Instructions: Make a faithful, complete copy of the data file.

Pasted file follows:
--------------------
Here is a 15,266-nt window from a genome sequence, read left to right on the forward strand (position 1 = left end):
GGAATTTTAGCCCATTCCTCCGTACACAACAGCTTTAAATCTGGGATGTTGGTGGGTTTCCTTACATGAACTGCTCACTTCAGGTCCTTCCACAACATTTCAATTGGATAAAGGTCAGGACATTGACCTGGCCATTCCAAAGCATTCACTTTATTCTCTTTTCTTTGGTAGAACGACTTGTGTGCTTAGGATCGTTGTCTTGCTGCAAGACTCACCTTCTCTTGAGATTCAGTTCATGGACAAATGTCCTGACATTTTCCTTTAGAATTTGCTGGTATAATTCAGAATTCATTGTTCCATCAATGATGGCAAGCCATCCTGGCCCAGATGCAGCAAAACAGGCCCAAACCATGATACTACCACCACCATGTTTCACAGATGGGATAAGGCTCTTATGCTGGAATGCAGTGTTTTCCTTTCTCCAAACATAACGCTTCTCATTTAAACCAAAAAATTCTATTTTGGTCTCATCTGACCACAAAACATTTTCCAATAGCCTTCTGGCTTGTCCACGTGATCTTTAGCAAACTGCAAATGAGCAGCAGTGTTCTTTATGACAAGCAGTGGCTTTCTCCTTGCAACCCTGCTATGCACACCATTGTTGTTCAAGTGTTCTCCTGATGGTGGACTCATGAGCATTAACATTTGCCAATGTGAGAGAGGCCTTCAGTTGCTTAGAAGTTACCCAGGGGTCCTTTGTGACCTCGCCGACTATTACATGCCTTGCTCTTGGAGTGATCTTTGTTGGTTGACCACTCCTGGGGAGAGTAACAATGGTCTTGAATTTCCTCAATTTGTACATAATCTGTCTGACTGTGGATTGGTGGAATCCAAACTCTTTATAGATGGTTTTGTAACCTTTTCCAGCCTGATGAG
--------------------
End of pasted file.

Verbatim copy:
Here is a 15,266-nt window from a genome sequence, read left to right on the forward strand (position 1 = left end):
GGAATTTTAGCCCATTCCTCCGTACACAACAGCTTTAAATCTGGGATGTTGGTGGGTTTCCTTACATGAACTGCTCACTTCAGGTCCTTCCACAACATTTCAATTGGATAAAGGTCAGGACATTGACCTGGCCATTCCAAAGCATTCACTTTATTCTCTTTTCTTTGGTAGAACGACTTGTGTGCTTAGGATCGTTGTCTTGCTGCAAGACTCACCTTCTCTTGAGATTCAGTTCATGGACAAATGTCCTGACATTTTCCTTTAGAATTTGCTGGTATAATTCAGAATTCATTGTTCCATCAATGATGGCAAGCCATCCTGGCCCAGATGCAGCAAAACAGGCCCAAACCATGATACTACCACCACCATGTTTCACAGATGGGATAAGGCTCTTATGCTGGAATGCAGTGTTTTCCTTTCTCCAAACATAACGCTTCTCATTTAAACCAAAAAATTCTATTTTGGTCTCATCTGACCACAAAACATTTTCCAATAGCCTTCTGGCTTGTCCACGTGATCTTTAGCAAACTGCAAATGAGCAGCAGTGTTCTTTATGACAAGCAGTGGCTTTCTCCTTGCAACCCTGCTATGCACACCATTGTTGTTCAAGTGTTCTCCTGATGGTGGACTCATGAGCATTAACATTTGCCAATGTGAGAGAGGCCTTCAGTTGCTTAGAAGTTACCCAGGGGTCCTTTGTGACCTCGCCGACTATTACATGCCTTGCTCTTGGAGTGATCTTTGTTGGTTGACCACTCCTGGGGAGAGTAACAATGGTCTTGAATTTCCTCAATTTGTACATAATCTGTCTGACTGTGGATTGGTGGAATCCAAACTCTTTATAGATGGTTTTGTAACCTTTTCCAGCCTGATGAG